(WKOW) -- A federal ban on evictions has not kept landlords from finding ways to remove people from their homes during the pandemic.
The CDC's eviction moratorium order took effect Sept. 4. It aims to keep people from becoming homeless as the coronavirus spreads. President Biden recently extended that ban on evictions through March.
As families in Rock County face job loss or lose their homes, the pandemic has led to a waitlist for Family Promise of Greater Beloit's shelter program.
"We have noticed an increase, or an uptick, in the amount of families needing shelter in our area," said executive director Devin Blay-Stahl. "Usually, January and February are a lull month for us. Even last year we had openings available for families. I have now about 20 eligible families on my waitlist for seeking out shelter."
The shelter served about 50 more people last year than in previous years, thanks to additional funding from the federal government and local supporters.
Blay-Stahl says the organization tries to work with landlords to connect renters with that help, to find solutions to avoid eviction.
"We love that relationship building. We try to build a really good rapport with the landlords. But I have heard of some landlords that are still kind of head-to-head with their clients and it doesn't matter what happens in the end. The moratorium, once it is lifted, they will be evicting their tenants," she told 27 News.
Despite the moratorium, Legal Action of Wisconsin attorney Heidi Wegleitner says there have been 7,163 eviction cases filed across the state since Sept. 4. 424 of those were in Dane County.
"This moratorium actually puts the burden on the tenant to know about the protection," she said.
Many renters don't realize to be protected by the moratorium and avoid eviction, they need to sign and deliver a declaration form to their landlord, so they end up going to court.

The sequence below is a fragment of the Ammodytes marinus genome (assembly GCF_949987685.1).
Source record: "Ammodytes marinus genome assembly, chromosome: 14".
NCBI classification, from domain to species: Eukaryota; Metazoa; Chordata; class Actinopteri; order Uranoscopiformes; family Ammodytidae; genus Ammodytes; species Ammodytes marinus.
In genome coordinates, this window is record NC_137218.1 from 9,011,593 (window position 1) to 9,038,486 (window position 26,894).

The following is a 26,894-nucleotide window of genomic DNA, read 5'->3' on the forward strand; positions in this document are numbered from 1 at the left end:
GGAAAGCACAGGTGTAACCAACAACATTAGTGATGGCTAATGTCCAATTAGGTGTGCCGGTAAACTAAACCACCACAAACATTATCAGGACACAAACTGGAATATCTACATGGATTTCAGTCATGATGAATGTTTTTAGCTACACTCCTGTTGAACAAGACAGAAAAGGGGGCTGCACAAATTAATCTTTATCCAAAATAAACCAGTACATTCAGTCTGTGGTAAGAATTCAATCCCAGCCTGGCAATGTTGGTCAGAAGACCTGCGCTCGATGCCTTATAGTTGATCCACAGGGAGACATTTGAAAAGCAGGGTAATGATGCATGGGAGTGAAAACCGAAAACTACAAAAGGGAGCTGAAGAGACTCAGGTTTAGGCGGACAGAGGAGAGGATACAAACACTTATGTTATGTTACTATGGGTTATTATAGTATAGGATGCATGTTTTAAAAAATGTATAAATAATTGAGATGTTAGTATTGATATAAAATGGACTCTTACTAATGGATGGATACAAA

There are five exceptions in the moratorium that allow landlords to evict someone for reasons other than missing a rent payment. That includes protections against criminal activity, threats, significant damage, health and safety violations or other lease violations.
Wegleitner believes some are taking advantage of the other options to get people out, skirting the purpose of the CDC's order.
"Really, the intent of the order was to prevent people from moving into unsafe situations that would contribute to spread and lead to infection with COVID," she said.
Still, the ban and support from local governments have helped prevent some eviction filings since the pandemic started.
Based on unemployment numbers in Wisconsin, Legal Action predicted last year there would be 44,000 new evictions, on top of the backlog in the courts that piled up when the pandemic halted court proceedings.
"It's a smaller number than we would typically see. It would have been a disaster had the CDC not issued that order," Wegleitner told 27 News. "What we don't know is, how many tenants had to move anyway because they didn't want an eviction case filed against them."
She said the Tenant Resource Center calculated Dane County alone was facing an $8.5 million rent debt every month, far exceeding the help available right now.
TRC started accepting applications Wednesday for a new rental assistance program. Dane County and the city of Madison got about $16 million from the federal government to help struggling renters avoid eviction.
"The need is enormous. It's enormous, and this money is gonna, it will help, but there are still going to be a lot more people that need help," Wegleitner said.
Renters who need help with eviction cases can contact Legal Action of Wisconsin.